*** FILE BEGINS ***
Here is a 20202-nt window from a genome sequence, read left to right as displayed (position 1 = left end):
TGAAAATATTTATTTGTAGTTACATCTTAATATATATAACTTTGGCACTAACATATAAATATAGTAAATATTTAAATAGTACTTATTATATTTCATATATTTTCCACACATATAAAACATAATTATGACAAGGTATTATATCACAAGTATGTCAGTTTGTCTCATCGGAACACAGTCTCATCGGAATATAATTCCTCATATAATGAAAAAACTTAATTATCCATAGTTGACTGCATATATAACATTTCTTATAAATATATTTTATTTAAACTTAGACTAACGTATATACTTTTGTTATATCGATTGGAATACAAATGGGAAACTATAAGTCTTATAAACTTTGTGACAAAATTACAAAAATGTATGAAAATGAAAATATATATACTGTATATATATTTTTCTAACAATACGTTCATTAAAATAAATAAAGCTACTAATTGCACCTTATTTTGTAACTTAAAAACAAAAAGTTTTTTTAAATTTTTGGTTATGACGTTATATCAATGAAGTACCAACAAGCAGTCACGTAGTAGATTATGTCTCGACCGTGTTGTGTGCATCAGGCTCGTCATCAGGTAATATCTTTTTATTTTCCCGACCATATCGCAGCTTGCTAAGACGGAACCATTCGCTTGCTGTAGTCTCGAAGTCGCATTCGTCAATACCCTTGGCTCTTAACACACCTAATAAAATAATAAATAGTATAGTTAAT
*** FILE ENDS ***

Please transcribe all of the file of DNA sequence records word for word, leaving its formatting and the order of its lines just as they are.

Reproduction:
Here is a 20202-nt window from a genome sequence, read left to right as displayed (position 1 = left end):
TGAAAATATTTATTTGTAGTTACATCTTAATATATATAACTTTGGCACTAACATATAAATATAGTAAATATTTAAATAGTACTTATTATATTTCATATATTTTCCACACATATAAAACATAATTATGACAAGGTATTATATCACAAGTATGTCAGTTTGTCTCATCGGAACACAGTCTCATCGGAATATAATTCCTCATATAATGAAAAAACTTAATTATCCATAGTTGACTGCATATATAACATTTCTTATAAATATATTTTATTTAAACTTAGACTAACGTATATACTTTTGTTATATCGATTGGAATACAAATGGGAAACTATAAGTCTTATAAACTTTGTGACAAAATTACAAAAATGTATGAAAATGAAAATATATATACTGTATATATATTTTTCTAACAATACGTTCATTAAAATAAATAAAGCTACTAATTGCACCTTATTTTGTAACTTAAAAACAAAAAGTTTTTTTAAATTTTTGGTTATGACGTTATATCAATGAAGTACCAACAAGCAGTCACGTAGTAGATTATGTCTCGACCGTGTTGTGTGCATCAGGCTCGTCATCAGGTAATATCTTTTTATTTTCCCGACCATATCGCAGCTTGCTAAGACGGAACCATTCGCTTGCTGTAGTCTCGAAGTCGCATTCGTCAATACCCTTGGCTCTTAACACACCTAATAAAATAATAAATAGTATAGTTAAT